Concurrent with the early Torah portions in Genesis that deal with the life of the patriarch Abraham, Princeton University Press is releasing a book about how the three monotheistic faiths view him. In “Inheriting Abraham: The Legacy of the Patriarch in Judaism, Christianity & Islam,” Jon Levenson, professor of Jewish studies at the Harvard Divinity School, deals with the question, “Who was the real Abraham?”
“The question, it turns out, is considerably more complicated than most people think,” Levenson writes. His book reveals what interpretations of Abraham’s life unite the three religions, and which ones divide them. The Jewish Week discussed Levenson’s book with him by e-mail.
Q: Why another book on Abraham? That is, why is there still interest in the first patriarch, four millennia after he lived?
A: Abraham is a foundational figure in Judaism, Christianity and Islam. The question of the relationship among them and how they developed from a common heritage increasingly suggests itself. Some people in recent years have suggested that Abraham should serve as a source of unity and concord among what are increasingly called “the Abrahamic religions” — I have written this book in some measure to show why that view is simplistic.
More reasonable is the prospect that by learning about the processes of interpretation of the other two communities, a Jew, Christian or Muslim will see commonalities and complications he or she has been missing.
The three traditions differ on which one inherits, or best inherits, the Abrahamic legacy. For Jews, the heir is Am Yisrael, the people Israel. For Christians, it is the Church, the multi-ethnic community that through Christian faith have become descendants of Abraham. For Muslims, though, the question is not, “Who are his valid descendants?” as it is for Jews and Christians. Rather, in Islam Abraham is an important figure in a whole series of prophets that culminates in Muhammad, who restored the true religion of Abraham.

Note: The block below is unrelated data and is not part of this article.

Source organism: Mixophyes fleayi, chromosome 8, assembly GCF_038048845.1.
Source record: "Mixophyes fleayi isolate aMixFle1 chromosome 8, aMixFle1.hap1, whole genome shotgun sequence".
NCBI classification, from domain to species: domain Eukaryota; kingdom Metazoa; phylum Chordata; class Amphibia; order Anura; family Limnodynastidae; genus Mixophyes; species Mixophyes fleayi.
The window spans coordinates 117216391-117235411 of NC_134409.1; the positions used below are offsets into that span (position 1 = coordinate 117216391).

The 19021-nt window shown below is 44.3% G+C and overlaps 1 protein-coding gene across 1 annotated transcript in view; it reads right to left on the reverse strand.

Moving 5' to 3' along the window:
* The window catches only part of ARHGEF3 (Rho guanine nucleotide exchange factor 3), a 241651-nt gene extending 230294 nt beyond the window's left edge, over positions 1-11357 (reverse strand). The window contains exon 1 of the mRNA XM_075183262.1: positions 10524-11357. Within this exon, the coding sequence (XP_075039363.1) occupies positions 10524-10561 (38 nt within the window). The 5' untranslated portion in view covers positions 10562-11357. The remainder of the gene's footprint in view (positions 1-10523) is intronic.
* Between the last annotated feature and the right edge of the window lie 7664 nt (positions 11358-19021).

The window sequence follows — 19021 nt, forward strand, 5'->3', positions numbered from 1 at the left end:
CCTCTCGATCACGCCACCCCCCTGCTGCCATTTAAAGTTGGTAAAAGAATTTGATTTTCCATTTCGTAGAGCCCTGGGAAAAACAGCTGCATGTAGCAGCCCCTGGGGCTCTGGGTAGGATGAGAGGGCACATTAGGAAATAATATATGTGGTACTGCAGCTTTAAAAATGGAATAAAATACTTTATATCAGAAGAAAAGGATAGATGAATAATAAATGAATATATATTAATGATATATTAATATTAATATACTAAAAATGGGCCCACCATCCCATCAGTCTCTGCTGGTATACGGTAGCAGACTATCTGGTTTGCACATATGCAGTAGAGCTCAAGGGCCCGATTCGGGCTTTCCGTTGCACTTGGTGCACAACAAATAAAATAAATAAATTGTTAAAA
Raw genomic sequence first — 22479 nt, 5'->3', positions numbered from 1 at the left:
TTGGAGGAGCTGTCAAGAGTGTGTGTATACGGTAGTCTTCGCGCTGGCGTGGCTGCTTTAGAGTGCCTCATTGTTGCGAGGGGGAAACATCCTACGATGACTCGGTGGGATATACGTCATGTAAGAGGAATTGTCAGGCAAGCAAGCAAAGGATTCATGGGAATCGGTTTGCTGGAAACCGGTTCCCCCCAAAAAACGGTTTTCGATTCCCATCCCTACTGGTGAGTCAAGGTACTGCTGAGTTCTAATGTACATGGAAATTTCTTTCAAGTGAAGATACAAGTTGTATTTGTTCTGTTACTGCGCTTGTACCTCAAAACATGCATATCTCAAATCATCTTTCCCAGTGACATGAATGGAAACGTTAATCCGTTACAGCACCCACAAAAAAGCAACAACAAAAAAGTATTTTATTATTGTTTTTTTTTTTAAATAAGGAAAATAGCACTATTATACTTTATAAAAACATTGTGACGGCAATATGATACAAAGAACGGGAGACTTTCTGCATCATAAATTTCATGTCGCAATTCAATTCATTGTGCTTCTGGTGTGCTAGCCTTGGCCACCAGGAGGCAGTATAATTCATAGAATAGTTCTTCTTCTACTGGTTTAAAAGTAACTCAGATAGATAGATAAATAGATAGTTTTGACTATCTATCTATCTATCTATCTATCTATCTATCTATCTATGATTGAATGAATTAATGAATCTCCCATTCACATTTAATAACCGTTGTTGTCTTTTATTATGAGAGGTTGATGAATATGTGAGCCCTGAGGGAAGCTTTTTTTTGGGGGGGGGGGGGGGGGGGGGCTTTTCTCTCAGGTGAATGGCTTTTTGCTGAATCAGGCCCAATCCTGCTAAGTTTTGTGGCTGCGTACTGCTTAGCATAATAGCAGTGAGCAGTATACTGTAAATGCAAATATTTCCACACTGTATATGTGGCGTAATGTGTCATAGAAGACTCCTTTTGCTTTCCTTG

Why has Abraham, of all biblical figures, become an empty canvas, a “neutral” individual as you call him on which the monotheistic faiths project their own spiritual messages?
What is fascinating to me is that he is always said to have lived before the central action, as it were, of the respective religions took place — before the giving of the Torah; before the life, death and resurrection of Jesus; before the revelation of the Koran to Muhammad. That is a situation that calls out dorsheni, “Give me an interpretation!” and all three traditions have answered that call richly.
Winston Churchill said people in the United States and Great Britain are two peoples separated by a common language. Are Jews, Christians and Muslims three religions separated by a common prophet?
It’s a good analogy. In the case of Judaism and Christianity, there is a common Abraham in Genesis, but the Koran is another matter. There are things in the Abraham story in Genesis that are not in the Koran and vice versa. But Judaism, too, sees Abraham in ways that Genesis does not. It sees him, for example, as an exponent of monotheism and a fierce critic of idolatry. So, even the claim that we have “a common prophet” is problematic. We don’t just have different interpretations. We have different materials to interpret..
What are the most common misconceptions that Jews hold about Abraham: what he did and what he believed?
I have met Jews who are surprised to find that the stories of Abraham’s conflict with his idol-maker father and with King Nimrod, which they learned in Hebrew school, are not in the Bible. Many will be surprised that the Akedah (Binding of Isaac) was seen as the origin of Passover before it came to be associated with Rosh HaShanah. They may be surprised to learn that these stories carry over into the Koran, in ways that connect instructively with the identity and career of Muhammad.
When you read the Torah passages about Abraham in shul, do you interpret them in the standard way like most worshippers, or do you have special insights shaped by the years of research you have done?
I try to set up in my mind a fruitful and productive interaction between the classical midrashim, the medieval interpretations, which often challenge the midrashim, and modern historical and literary study.